DCSIMG

Campaign launched to stop young people going over to Syria to fight

Assistant Chief Constable Ingrid Lee

Assistant Chief Constable Ingrid Lee

Police are appealing to all communities to help protect young people who may be planning to travel to Syria to fight.

The North East Counter Terrorism Unit is supporting a national awareness campaign aimed at protecting young people from the dangers of travelling there.

While the campaign reaches out to women in particular, police are encouraging anyone who is concerned about the safety of a loved one to come forward.

Activities to increase awareness are taking place across the whole of the UK today (Thursday).

To support the campaign, a leaflet has been designed which outlines the risks.

This will be shared with communities who are most affected by the crisis in Syria and issued at ports across the country.

The number of people travelling to Syria from the UK is increasing and is now believed to be in the low hundreds.

Due to serious safety concerns, travel to Syria for any purpose is strongly discouraged by the UK authorities. Anyone travelling there is in danger.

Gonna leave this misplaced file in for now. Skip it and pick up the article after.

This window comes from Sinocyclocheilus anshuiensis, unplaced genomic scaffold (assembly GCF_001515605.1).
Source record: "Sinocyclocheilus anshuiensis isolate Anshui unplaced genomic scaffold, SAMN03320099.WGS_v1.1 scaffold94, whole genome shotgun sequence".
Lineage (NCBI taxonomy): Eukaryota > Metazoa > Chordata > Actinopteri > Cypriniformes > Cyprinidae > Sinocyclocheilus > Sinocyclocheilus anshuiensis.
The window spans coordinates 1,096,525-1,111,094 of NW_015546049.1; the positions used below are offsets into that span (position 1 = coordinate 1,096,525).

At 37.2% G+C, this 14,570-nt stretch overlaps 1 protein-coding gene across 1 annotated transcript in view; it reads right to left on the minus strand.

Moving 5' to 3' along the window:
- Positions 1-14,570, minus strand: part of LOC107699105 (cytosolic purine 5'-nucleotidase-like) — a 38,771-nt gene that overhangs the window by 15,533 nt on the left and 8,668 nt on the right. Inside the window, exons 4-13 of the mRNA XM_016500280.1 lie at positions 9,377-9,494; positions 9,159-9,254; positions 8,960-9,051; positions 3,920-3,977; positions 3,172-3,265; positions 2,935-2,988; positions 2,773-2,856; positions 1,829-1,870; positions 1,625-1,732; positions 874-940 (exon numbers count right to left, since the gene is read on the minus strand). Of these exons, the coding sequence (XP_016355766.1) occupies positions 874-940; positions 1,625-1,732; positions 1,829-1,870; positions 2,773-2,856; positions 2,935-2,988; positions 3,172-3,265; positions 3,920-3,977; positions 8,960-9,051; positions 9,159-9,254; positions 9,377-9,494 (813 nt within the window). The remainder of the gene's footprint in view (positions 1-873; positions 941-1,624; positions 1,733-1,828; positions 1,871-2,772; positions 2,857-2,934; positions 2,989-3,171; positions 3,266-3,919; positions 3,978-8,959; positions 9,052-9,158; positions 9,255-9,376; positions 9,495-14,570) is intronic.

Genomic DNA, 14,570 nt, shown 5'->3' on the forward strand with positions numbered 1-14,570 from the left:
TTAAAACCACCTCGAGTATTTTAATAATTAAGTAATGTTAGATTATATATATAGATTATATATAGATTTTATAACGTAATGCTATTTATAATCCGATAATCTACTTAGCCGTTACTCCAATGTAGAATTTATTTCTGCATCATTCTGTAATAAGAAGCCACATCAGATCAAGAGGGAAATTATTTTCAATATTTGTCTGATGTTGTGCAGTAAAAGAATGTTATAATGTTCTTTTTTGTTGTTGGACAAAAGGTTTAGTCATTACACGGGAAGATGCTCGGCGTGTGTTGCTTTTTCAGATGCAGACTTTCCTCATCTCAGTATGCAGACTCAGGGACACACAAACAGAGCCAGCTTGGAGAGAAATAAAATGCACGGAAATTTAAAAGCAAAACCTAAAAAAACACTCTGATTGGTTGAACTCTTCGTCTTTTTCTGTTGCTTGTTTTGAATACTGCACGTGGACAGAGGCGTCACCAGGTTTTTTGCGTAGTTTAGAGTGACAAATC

Assistance Chief Constable Ingrid Lee, lead for the North East Counter Terrorism Unit said: “We are increasingly concerned about the numbers of young people who have or are intending to travel to Syria to join the conflict.

“We want to ensure that people and in particular women, who are concerned about their loved ones are given enough information about what they can do to prevent this from happening.

“We want to increase their confidence in the police and partners to encourage them to come forward so that we can intervene and help.

“This is not about criminalising people it is about preventing tragedies.

“We want to inform those who wish to genuinely help the Syrian cause how they can do so safely and legally.”

People who genuinely want to help the Syrian cause are advised to do so safely and legally. The advice is to donate to registered charities which have experience of providing humanitarian assistance in high risk, insecure and dangerous environments and which have ongoing relief operations in Syria and/or neighbouring countries, such as the Disaster Emergency Committee (DEC) or its member charities.

Michelle Russell, from the Charities Commission, said: “There is a genuine and desperate need for humanitarian assistance to help people affected by the conflict in Syria. UK charities and their partners are playing an important role in the delivery of humanitarian aid to Syria and its neighbouring countries. In part, they have only been able to do this by the generous donations of the public.

“We want everyone to make informed choices about which charities to support and how to support them so that they can feel confident that their contribution really will make a difference to the humanitarian effort.”

To check that a charity is registered and ensure that donations will be used properly, visit www.charity-commission.gov.uk

 

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